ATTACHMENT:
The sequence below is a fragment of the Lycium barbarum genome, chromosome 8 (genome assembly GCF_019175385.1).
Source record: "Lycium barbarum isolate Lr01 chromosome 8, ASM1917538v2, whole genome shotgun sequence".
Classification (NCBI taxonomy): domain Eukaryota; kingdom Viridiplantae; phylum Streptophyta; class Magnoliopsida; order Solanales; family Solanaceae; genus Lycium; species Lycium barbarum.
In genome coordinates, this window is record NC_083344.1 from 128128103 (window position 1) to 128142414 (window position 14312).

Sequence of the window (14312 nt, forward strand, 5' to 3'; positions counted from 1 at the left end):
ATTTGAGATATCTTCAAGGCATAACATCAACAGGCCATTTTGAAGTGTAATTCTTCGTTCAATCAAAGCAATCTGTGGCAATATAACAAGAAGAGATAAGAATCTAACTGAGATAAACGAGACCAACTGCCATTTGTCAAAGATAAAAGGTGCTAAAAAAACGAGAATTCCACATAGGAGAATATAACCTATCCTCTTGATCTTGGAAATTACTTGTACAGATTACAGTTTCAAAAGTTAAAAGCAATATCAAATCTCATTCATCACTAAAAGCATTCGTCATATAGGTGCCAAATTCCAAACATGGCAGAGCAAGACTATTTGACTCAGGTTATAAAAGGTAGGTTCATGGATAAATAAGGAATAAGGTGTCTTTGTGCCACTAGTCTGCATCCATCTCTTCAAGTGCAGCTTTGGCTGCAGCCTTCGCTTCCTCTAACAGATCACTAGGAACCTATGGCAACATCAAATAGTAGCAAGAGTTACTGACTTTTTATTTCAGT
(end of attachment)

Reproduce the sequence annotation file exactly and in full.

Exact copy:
The sequence below is a fragment of the Lycium barbarum genome, chromosome 8 (genome assembly GCF_019175385.1).
Source record: "Lycium barbarum isolate Lr01 chromosome 8, ASM1917538v2, whole genome shotgun sequence".
Classification (NCBI taxonomy): domain Eukaryota; kingdom Viridiplantae; phylum Streptophyta; class Magnoliopsida; order Solanales; family Solanaceae; genus Lycium; species Lycium barbarum.
In genome coordinates, this window is record NC_083344.1 from 128128103 (window position 1) to 128142414 (window position 14312).

Sequence of the window (14312 nt, forward strand, 5' to 3'; positions counted from 1 at the left end):
ATTTGAGATATCTTCAAGGCATAACATCAACAGGCCATTTTGAAGTGTAATTCTTCGTTCAATCAAAGCAATCTGTGGCAATATAACAAGAAGAGATAAGAATCTAACTGAGATAAACGAGACCAACTGCCATTTGTCAAAGATAAAAGGTGCTAAAAAAACGAGAATTCCACATAGGAGAATATAACCTATCCTCTTGATCTTGGAAATTACTTGTACAGATTACAGTTTCAAAAGTTAAAAGCAATATCAAATCTCATTCATCACTAAAAGCATTCGTCATATAGGTGCCAAATTCCAAACATGGCAGAGCAAGACTATTTGACTCAGGTTATAAAAGGTAGGTTCATGGATAAATAAGGAATAAGGTGTCTTTGTGCCACTAGTCTGCATCCATCTCTTCAAGTGCAGCTTTGGCTGCAGCCTTCGCTTCCTCTAACAGATCACTAGGAACCTATGGCAACATCAAATAGTAGCAAGAGTTACTGACTTTTTATTTCAGT